Much like a month of March Madness, about the only thing anyone knew for certain before Euro 2012 is that there’s sure to be a surprise result or two by the time all is said and done. Even so, as kick off arrives today in Poland and Ukraine, it's hard not to go with Germany as the favourite to lay claim to a continental title when the championship is awarded in Kiev on July 1.
It's not that there aren't any other worthy contenders. But if any team can end the reign of Spain, the 2008 Euro champions and 2010 World Cup winners, it's the Germans. They're young and deep, tactically sound and team-oriented … much like the Spanish squad that has ruled the sport for six years, edging the Germans 1-0 in the 2008 final, and by the same scoreline in a semifinal showdown in South Africa two years hence.
With an average age of 24, but already battle-tested by their experience at the last World Cup, coach Joachim Loew's side steamrolled through Euro qualifying, winning all 10 matches and outscoring their opponents 34-7. Spain was the only other unbeaten squad, while only the Netherlands (with whom the Germans share a spot in a stacked Group B) scored more goals. Around Europe, the Germans haven't been this ruthless since … well … you know when.
Eight members of the squad, from superlative goalkeeper Manuel Neuer to midfield duo Bastian Schweinsteiger and Thomas Muller, to attacking star Mario Gomez, all play for the Bayern Munich team that reached the recent Champions League final, falling short to Chelsea in a penalty shoot-out. Few will be more motivated than them to erase the memory of that result and return home as champions.
Even so, it won't be easy. No path through the playoffs ever is at what's arguably a tougher tournament than the World Cup. But before they can worry about the knockout stage, Germany first has to emerge from undoubtedly the most challenging of the four groups. Not just the potent Dutch lie in wait, but also Portugal and Denmark, neither of whom will be pushovers. Even the slightest slip up will put nerves on edge and cause probing questions to be asked. Miss more than one opportunity and a big team might be packing their bags ahead of schedule.
Besides Spain and the Netherlands, France and Italy will also have something to say about who goes home with gold, with both teams seeking to wipe away the stain of World Cup campaigns gone horribly wrong in 2010. The Italians, who bonded together in the face of adversity (and Zinedine Zidane headbutts) to win World Cup 2006, may well be similarly motivated by the latest match fixing scandal to hit their domestic league, one that brought police swooping down on team headquarters during a pre-tournament training camp and saw defender Domenico Cristico dropped from the squad in order to clear his name.
That untidy episode is just one of the dark clouds threatening to take the shine off this tournament, the first Euro to be held in Eastern Europe. Just as disturbing are the widespread allegations of racism among soccer fans in both host countries, laid bare in a damning report by the BBC news program Panorama that showed supporters performing Nazi salutes, taunting black players with monkey chants, unabashed incidents of anti-Semitic behaviour and the brutal beating of a group of Asian students.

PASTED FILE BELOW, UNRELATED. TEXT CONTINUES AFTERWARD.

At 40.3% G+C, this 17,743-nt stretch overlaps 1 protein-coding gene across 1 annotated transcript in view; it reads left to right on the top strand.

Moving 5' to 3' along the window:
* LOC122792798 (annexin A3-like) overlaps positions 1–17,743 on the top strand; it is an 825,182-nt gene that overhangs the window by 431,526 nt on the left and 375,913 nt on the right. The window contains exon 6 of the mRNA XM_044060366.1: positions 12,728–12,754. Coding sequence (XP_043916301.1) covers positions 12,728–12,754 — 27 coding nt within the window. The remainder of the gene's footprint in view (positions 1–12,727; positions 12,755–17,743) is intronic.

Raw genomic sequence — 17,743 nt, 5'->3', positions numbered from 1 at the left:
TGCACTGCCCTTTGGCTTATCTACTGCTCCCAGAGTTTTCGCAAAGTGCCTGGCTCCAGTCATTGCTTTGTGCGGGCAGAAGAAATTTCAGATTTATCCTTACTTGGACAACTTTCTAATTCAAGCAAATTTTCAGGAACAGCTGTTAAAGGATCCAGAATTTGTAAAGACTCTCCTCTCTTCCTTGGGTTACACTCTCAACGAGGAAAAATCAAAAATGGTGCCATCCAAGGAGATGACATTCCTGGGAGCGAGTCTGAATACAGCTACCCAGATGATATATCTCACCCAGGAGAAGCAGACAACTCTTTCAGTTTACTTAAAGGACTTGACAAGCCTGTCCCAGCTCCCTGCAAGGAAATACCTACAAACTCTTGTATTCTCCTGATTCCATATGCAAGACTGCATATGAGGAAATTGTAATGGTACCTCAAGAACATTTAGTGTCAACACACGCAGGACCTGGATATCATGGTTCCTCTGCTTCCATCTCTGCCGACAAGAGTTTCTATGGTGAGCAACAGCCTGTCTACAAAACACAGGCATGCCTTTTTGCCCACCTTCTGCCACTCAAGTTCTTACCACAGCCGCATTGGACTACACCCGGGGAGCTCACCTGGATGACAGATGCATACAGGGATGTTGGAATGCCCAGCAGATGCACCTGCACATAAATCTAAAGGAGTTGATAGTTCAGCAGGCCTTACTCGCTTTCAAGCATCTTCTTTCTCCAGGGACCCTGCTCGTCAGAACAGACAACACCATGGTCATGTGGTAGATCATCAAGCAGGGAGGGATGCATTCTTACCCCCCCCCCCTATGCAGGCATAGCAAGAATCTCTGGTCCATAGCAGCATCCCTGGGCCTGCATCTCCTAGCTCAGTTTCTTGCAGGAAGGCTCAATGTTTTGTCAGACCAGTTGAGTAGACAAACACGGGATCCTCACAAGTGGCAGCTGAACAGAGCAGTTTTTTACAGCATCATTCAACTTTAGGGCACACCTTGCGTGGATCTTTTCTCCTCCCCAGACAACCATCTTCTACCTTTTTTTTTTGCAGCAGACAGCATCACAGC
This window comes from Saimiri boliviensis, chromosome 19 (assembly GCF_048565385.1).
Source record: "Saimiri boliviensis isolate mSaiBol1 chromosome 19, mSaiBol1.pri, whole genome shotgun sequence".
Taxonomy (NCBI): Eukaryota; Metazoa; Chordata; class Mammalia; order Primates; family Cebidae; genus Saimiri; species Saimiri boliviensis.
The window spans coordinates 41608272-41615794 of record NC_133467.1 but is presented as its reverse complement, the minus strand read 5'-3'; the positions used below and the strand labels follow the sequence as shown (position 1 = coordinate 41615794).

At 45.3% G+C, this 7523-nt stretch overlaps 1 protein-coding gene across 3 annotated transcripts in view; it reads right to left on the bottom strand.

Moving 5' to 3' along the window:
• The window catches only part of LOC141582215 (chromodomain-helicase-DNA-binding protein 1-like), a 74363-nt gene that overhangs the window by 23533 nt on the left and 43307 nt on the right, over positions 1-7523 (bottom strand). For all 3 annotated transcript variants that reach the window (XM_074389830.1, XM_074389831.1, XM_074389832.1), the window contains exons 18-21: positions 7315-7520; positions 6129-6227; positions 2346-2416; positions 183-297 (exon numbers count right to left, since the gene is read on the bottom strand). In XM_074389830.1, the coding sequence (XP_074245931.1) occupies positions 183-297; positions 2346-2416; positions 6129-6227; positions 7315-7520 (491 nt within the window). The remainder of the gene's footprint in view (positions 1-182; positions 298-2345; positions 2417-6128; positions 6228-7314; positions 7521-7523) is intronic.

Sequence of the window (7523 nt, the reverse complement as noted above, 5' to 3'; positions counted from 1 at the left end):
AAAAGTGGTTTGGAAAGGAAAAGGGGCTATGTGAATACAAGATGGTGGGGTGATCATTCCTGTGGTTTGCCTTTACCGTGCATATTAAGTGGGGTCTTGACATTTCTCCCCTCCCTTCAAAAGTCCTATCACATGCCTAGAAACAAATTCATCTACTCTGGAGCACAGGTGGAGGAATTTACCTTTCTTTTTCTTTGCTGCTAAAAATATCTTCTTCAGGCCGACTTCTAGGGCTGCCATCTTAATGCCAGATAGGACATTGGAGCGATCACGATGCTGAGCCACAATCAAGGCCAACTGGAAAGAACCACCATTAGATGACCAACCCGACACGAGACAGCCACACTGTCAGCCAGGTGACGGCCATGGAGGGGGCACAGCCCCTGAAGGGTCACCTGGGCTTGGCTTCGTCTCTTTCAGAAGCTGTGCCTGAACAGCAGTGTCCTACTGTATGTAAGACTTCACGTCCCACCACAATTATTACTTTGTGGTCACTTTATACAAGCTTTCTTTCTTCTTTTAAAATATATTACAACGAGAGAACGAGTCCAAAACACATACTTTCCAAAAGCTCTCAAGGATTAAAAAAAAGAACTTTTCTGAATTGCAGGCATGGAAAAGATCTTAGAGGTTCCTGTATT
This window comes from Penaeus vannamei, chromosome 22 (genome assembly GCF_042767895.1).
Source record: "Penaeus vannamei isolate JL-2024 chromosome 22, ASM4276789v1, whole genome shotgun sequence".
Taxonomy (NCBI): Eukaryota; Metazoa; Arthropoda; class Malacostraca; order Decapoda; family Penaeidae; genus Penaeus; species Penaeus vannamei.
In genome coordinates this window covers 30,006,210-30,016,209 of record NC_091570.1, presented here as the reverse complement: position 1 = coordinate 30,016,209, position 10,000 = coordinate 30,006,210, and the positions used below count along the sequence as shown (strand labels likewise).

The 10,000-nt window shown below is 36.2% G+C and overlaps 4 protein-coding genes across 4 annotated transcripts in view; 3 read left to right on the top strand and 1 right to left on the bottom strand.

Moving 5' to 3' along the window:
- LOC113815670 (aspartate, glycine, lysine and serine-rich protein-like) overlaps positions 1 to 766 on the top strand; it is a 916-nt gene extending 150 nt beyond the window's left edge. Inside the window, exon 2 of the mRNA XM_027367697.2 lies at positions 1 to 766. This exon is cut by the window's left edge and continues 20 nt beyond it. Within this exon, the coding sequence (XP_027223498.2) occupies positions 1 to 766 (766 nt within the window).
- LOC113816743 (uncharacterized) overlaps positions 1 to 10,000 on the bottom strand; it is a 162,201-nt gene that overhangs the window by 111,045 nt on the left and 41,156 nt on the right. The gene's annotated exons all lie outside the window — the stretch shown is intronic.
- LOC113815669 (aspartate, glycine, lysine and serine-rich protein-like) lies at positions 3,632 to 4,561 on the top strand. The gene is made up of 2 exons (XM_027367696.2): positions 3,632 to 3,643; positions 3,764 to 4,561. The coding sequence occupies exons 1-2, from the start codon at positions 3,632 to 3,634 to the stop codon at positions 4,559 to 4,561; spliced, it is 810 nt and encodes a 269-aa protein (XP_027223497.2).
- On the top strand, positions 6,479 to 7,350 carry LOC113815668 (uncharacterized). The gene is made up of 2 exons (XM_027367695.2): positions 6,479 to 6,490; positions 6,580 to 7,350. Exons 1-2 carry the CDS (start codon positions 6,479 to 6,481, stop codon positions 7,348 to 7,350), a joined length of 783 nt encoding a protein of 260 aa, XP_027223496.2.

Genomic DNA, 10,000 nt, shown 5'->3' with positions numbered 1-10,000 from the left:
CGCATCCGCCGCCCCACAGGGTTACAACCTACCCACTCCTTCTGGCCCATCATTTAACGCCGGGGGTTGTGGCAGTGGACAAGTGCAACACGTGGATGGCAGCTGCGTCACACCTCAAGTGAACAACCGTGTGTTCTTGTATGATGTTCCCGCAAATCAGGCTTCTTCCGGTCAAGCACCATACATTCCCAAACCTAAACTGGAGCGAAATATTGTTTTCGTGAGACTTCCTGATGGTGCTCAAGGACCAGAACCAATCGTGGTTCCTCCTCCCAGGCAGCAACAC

Racism, of course, remains something of a sensitive issue around the England team, with long-tenured defender Rio Ferdinand passed over by new coach Roy Hodgson in favour of untested youngster Martin Kelly but a spot saved in central defence for Chelsea's John Terry who, once the tournament is over, is due to face court charges of racially abusing Rio's brother Anton during a Premier League match last season.
The fallout from that little spat, not to mention a raft of injury problems and the suspension of striker Wayne Rooney for the first two group games, seem likely to leave England looking in from the outside once the tournament gets down to its final four.
Germany's Loew, meanwhile, was so confident in his team's focus that he planned to let his players drink, smoke and even enjoy conjugal visits with their WAGs while the tournament is going on (although he remained undecided on whether to allow overnight encounters).
Among the dinner guests at German training camp this week (but probably not asked to spend the night) was Chancellor Angela Merkel. The visit was surely welcome break for a leader who's spent most of her time in recent months using her nation's financial largesse to bail out struggling neighbours. Financially, the gulf between Germany and Spain is a massive one. Things are a lot more even on the soccer field. But there, too, the Germans are poised to flex their muscles and perform with a power that few others can match.